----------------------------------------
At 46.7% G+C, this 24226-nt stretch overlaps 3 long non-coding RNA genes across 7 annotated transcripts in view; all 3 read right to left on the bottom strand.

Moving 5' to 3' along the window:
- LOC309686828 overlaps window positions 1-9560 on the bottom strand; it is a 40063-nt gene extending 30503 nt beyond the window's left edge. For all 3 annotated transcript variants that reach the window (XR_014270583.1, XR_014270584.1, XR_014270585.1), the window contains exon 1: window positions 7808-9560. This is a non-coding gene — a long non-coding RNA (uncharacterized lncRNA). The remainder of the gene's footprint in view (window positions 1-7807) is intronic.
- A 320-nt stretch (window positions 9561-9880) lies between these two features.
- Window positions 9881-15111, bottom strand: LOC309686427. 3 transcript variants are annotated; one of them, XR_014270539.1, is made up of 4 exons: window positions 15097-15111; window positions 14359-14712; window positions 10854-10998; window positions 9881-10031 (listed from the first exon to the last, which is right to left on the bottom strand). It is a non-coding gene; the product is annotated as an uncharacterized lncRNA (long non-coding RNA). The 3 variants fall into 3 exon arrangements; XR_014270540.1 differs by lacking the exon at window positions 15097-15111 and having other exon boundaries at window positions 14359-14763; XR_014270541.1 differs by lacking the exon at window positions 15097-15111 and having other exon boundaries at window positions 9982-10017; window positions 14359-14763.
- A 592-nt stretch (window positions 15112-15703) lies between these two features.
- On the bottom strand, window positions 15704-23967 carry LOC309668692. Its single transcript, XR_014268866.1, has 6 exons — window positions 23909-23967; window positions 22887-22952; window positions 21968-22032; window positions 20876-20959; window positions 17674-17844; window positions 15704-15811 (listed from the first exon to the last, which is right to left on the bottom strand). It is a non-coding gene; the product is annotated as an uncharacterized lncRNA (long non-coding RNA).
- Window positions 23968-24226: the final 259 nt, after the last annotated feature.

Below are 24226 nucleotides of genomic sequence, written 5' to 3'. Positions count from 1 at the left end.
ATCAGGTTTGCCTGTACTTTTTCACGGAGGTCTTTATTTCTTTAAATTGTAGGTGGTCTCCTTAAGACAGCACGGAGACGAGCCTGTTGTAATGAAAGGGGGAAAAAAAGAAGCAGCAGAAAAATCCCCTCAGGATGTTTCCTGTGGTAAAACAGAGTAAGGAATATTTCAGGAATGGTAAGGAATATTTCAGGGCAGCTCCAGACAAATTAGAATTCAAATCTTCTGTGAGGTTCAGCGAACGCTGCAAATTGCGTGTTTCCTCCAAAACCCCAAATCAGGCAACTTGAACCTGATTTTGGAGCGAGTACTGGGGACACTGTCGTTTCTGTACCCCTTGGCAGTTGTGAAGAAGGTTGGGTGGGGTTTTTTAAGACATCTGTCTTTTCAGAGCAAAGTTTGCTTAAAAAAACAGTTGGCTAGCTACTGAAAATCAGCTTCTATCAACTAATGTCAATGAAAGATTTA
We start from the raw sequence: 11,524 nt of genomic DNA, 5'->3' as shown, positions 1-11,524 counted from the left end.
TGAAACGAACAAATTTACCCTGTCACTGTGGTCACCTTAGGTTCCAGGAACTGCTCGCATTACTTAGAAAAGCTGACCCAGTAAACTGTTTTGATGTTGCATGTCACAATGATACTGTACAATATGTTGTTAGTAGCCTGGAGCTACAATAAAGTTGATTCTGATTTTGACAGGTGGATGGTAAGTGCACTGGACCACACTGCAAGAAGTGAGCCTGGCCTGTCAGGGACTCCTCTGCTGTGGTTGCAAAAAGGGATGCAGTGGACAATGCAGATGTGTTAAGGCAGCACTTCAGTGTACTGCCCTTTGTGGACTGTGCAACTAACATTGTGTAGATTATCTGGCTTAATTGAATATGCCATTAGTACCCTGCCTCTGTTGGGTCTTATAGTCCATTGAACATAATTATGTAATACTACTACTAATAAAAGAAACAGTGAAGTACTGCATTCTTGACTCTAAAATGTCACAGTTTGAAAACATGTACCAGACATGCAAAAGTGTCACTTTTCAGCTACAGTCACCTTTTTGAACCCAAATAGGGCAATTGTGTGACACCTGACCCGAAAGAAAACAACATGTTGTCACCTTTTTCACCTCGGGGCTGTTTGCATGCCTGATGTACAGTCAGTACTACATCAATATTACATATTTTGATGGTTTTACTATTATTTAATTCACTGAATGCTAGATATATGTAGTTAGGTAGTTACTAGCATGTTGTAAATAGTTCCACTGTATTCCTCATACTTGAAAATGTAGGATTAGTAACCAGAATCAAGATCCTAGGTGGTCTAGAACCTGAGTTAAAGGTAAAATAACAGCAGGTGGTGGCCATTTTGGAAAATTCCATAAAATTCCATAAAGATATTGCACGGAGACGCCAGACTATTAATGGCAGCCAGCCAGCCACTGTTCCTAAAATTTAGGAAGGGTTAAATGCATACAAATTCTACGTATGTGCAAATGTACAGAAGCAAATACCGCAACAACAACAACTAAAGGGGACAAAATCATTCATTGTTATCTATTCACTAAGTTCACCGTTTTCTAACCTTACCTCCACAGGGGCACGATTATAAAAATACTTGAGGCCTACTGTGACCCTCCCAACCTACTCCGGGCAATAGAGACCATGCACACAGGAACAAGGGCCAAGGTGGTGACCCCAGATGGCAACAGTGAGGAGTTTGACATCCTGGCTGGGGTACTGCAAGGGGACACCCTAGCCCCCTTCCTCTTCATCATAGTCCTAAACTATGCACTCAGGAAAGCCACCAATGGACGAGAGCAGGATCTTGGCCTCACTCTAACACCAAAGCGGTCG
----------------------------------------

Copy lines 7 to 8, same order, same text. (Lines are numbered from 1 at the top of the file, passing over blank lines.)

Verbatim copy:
- On the bottom strand, window positions 15704-23967 carry LOC309668692. Its single transcript, XR_014268866.1, has 6 exons — window positions 23909-23967; window positions 22887-22952; window positions 21968-22032; window positions 20876-20959; window positions 17674-17844; window positions 15704-15811 (listed from the first exon to the last, which is right to left on the bottom strand). It is a non-coding gene; the product is annotated as an uncharacterized lncRNA (long non-coding RNA).
- Window positions 23968-24226: the final 259 nt, after the last annotated feature.